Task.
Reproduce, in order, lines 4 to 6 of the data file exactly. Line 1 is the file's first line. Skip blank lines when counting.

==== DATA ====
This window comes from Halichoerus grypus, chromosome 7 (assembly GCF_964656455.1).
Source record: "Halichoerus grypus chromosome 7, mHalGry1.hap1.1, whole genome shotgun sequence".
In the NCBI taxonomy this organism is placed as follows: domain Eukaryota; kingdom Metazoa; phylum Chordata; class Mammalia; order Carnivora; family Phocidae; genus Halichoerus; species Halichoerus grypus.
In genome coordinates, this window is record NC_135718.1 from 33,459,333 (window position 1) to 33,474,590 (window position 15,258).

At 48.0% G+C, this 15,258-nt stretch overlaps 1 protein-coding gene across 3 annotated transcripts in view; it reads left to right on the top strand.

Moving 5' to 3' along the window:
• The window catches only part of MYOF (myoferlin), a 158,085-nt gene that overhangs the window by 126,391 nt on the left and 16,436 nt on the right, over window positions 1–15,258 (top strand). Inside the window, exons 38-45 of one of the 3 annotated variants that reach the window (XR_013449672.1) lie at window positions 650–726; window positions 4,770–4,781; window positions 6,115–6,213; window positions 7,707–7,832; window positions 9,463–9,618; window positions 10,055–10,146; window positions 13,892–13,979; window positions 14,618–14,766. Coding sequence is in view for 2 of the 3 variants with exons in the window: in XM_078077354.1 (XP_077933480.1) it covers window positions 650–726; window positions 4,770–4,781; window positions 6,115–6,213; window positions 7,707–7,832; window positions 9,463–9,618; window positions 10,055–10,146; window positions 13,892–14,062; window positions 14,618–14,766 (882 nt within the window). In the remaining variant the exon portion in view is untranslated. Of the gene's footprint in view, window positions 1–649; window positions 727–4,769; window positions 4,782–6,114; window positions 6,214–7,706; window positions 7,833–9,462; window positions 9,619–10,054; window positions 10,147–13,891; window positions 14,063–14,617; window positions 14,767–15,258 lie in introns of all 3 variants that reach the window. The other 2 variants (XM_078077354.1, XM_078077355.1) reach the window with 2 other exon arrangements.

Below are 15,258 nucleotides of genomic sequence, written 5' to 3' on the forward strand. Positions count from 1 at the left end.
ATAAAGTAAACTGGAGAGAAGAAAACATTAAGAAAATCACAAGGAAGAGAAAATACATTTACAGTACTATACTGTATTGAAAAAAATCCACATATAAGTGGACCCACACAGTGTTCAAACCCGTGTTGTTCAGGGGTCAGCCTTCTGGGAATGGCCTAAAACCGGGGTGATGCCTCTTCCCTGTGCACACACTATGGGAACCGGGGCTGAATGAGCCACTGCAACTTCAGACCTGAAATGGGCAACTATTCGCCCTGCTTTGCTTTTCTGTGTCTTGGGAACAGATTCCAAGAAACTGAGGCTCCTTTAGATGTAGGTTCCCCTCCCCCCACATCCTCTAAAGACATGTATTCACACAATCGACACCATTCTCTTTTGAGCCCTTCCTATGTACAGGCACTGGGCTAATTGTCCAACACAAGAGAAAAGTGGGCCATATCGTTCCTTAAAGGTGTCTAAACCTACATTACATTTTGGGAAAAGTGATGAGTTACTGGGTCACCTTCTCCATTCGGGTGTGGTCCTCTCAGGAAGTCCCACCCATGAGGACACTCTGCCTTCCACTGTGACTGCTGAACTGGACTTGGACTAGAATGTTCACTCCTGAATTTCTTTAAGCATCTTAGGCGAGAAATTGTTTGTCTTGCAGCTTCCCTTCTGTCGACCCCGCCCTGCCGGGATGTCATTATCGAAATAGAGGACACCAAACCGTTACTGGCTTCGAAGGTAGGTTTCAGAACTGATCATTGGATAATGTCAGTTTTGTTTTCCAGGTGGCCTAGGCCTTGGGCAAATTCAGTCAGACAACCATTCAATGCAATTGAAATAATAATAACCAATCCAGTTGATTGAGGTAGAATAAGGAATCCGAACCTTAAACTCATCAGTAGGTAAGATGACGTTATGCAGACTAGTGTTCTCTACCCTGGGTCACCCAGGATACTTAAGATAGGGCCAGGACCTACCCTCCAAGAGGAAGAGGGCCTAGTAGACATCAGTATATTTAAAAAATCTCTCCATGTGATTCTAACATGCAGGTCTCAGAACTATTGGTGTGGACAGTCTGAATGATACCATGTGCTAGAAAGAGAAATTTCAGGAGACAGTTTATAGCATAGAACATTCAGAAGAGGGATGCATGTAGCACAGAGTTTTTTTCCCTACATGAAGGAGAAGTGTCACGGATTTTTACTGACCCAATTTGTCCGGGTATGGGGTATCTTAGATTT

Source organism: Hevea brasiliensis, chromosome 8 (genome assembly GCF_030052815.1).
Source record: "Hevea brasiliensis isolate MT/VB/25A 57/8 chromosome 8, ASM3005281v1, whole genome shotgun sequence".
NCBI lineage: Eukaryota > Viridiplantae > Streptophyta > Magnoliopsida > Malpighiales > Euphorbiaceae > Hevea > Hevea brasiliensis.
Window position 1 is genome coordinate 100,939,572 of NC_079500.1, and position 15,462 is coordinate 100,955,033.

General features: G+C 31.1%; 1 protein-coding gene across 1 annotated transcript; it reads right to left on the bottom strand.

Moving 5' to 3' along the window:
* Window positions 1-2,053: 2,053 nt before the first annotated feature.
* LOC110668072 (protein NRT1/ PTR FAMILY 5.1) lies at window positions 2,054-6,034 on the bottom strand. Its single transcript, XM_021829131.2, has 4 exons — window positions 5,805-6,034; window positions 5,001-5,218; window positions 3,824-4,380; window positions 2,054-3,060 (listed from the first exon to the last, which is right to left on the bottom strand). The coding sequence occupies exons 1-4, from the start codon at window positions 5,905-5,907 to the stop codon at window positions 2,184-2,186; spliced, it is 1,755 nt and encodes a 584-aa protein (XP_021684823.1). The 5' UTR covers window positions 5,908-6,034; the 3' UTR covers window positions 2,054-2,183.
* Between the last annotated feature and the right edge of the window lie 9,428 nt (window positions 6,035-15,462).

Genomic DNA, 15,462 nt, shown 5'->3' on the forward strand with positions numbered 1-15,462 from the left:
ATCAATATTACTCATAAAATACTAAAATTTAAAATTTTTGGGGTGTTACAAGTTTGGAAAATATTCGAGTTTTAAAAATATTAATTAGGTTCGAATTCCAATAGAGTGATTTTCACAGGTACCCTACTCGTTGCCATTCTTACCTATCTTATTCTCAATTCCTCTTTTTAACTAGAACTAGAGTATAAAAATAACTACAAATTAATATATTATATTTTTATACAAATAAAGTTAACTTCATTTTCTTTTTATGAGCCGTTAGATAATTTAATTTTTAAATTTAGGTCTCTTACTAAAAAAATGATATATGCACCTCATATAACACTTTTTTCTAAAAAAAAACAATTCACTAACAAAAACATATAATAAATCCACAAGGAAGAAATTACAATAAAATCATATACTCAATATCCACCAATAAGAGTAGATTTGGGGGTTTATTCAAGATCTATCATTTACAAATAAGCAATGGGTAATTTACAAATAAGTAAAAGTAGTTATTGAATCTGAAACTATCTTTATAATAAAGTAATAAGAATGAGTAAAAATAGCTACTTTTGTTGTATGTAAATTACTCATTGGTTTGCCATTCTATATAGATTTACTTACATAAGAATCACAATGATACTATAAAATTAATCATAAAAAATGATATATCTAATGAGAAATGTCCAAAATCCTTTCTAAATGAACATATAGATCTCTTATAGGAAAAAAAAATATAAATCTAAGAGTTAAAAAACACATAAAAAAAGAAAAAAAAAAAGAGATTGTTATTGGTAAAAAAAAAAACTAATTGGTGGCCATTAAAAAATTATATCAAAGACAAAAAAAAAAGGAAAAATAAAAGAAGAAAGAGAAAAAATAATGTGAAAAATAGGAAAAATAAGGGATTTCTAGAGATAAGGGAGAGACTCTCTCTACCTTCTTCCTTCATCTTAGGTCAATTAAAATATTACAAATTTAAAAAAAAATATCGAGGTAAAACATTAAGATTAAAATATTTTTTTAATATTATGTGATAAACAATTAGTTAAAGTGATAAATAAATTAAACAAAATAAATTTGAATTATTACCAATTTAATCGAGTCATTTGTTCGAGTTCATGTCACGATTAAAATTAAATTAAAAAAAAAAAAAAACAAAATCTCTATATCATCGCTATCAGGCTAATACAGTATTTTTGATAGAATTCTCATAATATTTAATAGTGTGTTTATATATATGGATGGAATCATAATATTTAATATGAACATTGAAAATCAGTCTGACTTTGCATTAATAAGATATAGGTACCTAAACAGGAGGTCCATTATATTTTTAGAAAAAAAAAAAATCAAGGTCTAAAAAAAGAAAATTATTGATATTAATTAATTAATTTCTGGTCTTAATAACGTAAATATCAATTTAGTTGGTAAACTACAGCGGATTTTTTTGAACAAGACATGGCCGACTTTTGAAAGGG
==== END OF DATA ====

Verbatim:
In genome coordinates, this window is record NC_135718.1 from 33,459,333 (window position 1) to 33,474,590 (window position 15,258).

At 48.0% G+C, this 15,258-nt stretch overlaps 1 protein-coding gene across 3 annotated transcripts in view; it reads left to right on the top strand.

Moving 5' to 3' along the window: